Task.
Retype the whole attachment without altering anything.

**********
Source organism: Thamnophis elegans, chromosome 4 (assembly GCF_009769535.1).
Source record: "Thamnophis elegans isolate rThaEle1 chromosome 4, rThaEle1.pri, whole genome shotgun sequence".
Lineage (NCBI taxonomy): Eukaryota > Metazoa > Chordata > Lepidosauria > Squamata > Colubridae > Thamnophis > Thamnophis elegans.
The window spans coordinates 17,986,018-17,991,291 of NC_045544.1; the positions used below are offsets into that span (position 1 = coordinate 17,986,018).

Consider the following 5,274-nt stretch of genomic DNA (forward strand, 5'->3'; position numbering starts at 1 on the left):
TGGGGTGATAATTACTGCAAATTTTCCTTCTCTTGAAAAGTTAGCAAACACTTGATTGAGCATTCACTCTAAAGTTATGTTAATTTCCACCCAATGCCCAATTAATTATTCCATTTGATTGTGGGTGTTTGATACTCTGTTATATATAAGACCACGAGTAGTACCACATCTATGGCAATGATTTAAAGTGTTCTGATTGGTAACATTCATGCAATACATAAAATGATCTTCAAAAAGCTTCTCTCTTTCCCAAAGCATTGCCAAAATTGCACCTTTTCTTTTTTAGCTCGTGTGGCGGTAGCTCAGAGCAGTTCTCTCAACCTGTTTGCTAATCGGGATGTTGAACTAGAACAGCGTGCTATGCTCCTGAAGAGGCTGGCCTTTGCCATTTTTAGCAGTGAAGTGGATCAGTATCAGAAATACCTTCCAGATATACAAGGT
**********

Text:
Source organism: Thamnophis elegans, chromosome 4 (assembly GCF_009769535.1).
Source record: "Thamnophis elegans isolate rThaEle1 chromosome 4, rThaEle1.pri, whole genome shotgun sequence".
Lineage (NCBI taxonomy): Eukaryota > Metazoa > Chordata > Lepidosauria > Squamata > Colubridae > Thamnophis > Thamnophis elegans.
The window spans coordinates 17,986,018-17,991,291 of NC_045544.1; the positions used below are offsets into that span (position 1 = coordinate 17,986,018).

Consider the following 5,274-nt stretch of genomic DNA (forward strand, 5'->3'; position numbering starts at 1 on the left):
TGGGGTGATAATTACTGCAAATTTTCCTTCTCTTGAAAAGTTAGCAAACACTTGATTGAGCATTCACTCTAAAGTTATGTTAATTTCCACCCAATGCCCAATTAATTATTCCATTTGATTGTGGGTGTTTGATACTCTGTTATATATAAGACCACGAGTAGTACCACATCTATGGCAATGATTTAAAGTGTTCTGATTGGTAACATTCATGCAATACATAAAATGATCTTCAAAAAGCTTCTCTCTTTCCCAAAGCATTGCCAAAATTGCACCTTTTCTTTTTTAGCTCGTGTGGCGGTAGCTCAGAGCAGTTCTCTCAACCTGTTTGCTAATCGGGATGTTGAACTAGAACAGCGTGCTATGCTCCTGAAGAGGCTGGCCTTTGCCATTTTTAGCAGTGAAGTGGATCAGTATCAGAAATACCTTCCAGATATACAAGGT